Backing Trump, U.S. Republicans call for WHO chief to resign

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WASHINGTON (Reuters) – Republican U.S. lawmakers echoed President Donald Trump’s criticism of the World Health Organization on Thursday, with some suggesting he withhold aid until the U.N. agency’s director general resigns while others called for an international investigation of its handling of the coronavirus.

Seventeen of Trump’s fellow Republicans on the House of Representatives Foreign Affairs Committee wrote a letter to Trump supporting his announcement this week that he was withholding funding for the WHO, and saying he should make the resumption of contributions conditional on the resignation of Director General Tedros Adhanom Ghebreyesus.

Trump drew immediate condemnation on Tuesday from many world leaders and health experts, as well as U.S. Democrats, after saying he would halt U.S. funding of the Geneva-based WHO over its handling of the coronavirus pandemic.

They said the WHO may need reorganization but that Trump should have waited until after the current crisis, which has killed more than 138,000 people globally and devastated economies.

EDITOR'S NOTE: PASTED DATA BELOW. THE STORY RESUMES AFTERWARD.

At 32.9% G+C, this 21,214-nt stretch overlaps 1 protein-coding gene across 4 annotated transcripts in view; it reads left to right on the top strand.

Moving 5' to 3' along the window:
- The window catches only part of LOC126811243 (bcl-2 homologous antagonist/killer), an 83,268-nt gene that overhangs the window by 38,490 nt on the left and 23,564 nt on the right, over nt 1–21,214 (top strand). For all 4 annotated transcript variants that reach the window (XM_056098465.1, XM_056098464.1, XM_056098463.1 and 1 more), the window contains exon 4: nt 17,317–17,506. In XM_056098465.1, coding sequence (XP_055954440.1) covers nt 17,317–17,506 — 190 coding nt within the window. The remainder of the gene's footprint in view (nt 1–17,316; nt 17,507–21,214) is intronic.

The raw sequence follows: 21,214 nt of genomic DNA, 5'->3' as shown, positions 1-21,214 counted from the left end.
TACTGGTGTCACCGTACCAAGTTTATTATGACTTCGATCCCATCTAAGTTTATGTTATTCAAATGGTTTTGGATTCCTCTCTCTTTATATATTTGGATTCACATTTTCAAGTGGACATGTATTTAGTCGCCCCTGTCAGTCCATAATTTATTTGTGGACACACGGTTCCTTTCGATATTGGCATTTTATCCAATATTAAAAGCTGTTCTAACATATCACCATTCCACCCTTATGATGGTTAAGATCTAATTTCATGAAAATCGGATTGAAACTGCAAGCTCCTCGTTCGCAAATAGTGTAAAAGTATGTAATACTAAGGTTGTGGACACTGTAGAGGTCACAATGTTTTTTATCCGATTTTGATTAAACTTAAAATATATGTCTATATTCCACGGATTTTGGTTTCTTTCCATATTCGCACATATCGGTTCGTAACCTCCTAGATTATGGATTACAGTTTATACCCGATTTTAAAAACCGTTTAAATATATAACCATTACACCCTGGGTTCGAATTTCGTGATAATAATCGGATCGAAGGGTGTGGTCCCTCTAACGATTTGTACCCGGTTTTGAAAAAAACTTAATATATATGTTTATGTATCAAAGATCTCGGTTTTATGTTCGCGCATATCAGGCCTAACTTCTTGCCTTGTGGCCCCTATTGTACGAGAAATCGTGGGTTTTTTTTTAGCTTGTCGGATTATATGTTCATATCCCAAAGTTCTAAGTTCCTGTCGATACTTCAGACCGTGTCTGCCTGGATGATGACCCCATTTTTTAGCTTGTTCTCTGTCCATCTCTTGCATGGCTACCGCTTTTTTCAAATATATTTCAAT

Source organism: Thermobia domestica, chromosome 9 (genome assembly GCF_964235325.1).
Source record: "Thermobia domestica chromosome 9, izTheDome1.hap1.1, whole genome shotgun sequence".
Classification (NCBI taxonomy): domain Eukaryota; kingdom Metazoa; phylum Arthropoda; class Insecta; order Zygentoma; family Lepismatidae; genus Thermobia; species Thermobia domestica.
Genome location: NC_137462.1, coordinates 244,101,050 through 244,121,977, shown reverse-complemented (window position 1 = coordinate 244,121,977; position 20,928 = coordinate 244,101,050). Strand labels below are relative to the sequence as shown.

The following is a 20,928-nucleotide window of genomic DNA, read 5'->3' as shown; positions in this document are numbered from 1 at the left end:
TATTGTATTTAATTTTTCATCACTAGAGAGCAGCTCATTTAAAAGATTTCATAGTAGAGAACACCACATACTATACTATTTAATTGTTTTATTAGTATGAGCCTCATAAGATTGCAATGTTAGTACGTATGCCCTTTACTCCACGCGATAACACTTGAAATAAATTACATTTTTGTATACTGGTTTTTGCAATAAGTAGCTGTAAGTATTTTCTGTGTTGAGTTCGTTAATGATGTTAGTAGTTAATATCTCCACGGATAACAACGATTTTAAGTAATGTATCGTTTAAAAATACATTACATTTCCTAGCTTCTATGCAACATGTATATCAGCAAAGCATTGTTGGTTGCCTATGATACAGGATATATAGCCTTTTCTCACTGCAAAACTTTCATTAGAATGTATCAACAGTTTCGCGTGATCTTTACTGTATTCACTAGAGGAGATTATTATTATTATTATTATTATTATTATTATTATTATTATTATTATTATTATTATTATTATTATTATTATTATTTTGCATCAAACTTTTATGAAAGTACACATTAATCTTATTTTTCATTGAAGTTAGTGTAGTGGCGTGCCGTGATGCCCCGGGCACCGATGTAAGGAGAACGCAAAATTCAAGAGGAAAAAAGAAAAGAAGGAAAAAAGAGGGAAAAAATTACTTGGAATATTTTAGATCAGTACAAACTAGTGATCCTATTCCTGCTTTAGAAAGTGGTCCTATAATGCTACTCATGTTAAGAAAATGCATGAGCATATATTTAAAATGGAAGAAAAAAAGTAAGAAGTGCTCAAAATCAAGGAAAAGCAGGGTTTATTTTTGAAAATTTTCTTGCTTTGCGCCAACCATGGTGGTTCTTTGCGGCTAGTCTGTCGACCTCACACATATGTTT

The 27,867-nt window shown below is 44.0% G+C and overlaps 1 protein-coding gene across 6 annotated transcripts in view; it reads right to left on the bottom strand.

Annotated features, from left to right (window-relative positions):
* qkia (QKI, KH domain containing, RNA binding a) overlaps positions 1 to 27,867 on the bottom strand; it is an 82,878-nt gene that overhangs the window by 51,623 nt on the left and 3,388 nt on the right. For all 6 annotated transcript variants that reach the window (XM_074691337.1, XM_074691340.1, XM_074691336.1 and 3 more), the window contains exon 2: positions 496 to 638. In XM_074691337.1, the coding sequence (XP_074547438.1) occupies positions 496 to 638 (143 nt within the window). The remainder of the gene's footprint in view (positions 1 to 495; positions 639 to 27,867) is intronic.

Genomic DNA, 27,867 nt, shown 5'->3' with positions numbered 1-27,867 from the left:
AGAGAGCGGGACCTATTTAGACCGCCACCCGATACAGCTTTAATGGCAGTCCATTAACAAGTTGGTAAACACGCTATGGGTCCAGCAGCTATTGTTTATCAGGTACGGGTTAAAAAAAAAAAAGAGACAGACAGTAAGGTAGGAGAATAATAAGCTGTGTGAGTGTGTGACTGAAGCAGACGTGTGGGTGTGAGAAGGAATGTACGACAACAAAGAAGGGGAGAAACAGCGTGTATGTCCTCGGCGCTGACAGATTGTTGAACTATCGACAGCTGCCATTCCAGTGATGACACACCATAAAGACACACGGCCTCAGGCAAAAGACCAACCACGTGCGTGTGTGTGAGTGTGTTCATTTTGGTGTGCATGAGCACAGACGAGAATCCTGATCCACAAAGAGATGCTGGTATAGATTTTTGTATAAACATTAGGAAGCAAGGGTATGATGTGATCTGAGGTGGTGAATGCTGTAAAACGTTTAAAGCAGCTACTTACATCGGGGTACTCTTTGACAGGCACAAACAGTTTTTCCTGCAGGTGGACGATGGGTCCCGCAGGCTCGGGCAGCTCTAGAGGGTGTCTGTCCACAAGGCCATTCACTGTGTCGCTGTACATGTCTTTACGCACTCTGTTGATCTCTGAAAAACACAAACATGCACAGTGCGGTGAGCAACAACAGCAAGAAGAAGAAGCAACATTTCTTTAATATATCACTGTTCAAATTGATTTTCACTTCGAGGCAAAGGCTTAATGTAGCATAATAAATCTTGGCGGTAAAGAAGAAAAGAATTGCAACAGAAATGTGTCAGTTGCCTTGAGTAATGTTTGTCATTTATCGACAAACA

The U.S. president, who has reacted angrily to criticism of his own handling of the virus outbreak, said the WHO had promoted China’s “disinformation” about the coronavirus and been too lenient with Beijing. [L2N2C22OT]

In their letter, the House Republicans said they had lost faith in Tedros and blamed the WHO and Chinese Communist Party for the extent of the current global health crisis, although they praised the “vital role” the WHO plays around the world.

“However, it is imperative that we act swiftly to ensure the impartiality, transparency, and legitimacy of this valuable institution,” said the letter, led by Representative Mike McCaul, the committee’s ranking Republican.

Also on Thursday, a group of eight Senate Republicans wrote to Trump asking him to work with countries such as Japan, South Korea and European nations to investigate the origins of COVID-19, the disease caused by the coronavirus, and WHO decision-making.

Their letter, led by Senator Marco Rubio, did not include any specific recommendation, such as Tedros’ dismissal.